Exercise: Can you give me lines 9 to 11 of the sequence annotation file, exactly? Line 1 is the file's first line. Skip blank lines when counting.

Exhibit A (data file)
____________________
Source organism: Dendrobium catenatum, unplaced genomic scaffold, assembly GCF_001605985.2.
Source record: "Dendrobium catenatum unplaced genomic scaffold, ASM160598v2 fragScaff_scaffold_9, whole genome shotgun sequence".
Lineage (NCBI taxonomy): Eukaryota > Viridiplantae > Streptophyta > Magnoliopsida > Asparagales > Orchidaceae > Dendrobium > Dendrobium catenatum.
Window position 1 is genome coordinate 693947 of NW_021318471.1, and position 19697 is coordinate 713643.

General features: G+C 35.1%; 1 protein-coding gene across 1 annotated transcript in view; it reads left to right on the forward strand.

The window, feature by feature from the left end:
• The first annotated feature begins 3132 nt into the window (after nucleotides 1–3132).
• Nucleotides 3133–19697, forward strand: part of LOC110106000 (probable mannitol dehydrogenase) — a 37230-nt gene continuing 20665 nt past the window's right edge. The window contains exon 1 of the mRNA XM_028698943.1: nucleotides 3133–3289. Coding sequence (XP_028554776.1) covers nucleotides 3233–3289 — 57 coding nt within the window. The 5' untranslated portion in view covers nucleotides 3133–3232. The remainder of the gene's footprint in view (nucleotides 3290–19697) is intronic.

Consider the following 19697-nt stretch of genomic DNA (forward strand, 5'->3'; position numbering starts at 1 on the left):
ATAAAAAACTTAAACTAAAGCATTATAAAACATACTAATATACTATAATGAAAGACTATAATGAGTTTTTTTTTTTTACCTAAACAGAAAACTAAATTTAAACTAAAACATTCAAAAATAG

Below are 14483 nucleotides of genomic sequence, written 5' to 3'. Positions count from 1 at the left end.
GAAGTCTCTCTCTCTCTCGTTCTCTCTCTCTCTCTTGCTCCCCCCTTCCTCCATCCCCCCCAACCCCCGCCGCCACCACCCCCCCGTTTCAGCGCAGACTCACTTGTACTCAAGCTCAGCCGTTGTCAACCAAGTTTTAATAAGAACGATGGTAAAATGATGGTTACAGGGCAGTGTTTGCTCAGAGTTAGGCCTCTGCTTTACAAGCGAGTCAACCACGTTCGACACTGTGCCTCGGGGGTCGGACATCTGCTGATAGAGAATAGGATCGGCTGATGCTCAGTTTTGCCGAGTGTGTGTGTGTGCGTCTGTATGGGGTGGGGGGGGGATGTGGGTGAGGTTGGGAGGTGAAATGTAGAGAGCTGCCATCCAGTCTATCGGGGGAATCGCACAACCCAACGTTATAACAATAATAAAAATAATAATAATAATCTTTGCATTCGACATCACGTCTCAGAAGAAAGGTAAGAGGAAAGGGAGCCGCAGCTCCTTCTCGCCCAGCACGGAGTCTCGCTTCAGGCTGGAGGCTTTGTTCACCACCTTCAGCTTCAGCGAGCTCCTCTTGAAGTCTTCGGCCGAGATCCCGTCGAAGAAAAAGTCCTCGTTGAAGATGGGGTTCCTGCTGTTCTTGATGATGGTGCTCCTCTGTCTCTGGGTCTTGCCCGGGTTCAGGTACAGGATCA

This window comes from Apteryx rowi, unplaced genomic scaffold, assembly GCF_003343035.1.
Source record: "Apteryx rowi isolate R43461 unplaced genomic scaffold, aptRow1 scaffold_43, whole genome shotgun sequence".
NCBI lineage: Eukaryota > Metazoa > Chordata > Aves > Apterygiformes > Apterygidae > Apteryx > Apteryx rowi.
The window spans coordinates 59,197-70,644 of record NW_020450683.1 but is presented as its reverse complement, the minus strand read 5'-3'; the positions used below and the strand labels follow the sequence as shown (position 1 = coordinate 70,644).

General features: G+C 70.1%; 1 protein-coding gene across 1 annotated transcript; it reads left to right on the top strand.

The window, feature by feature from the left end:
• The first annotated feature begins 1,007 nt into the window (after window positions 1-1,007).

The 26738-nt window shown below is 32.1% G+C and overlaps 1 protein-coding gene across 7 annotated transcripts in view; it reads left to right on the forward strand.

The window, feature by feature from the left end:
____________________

Consider the following 19697-nt stretch of genomic DNA (forward strand, 5'->3'; position numbering starts at 1 on the left):
ATAAAAAACTTAAACTAAAGCATTATAAAACATACTAATATACTATAATGAAAGACTATAATGAGTTTTTTTTTTTTACCTAAACAGAAAACTAAATTTAAACTAAAACATTCAAAAATAG

Below are 14483 nucleotides of genomic sequence, written 5' to 3'. Positions count from 1 at the left end.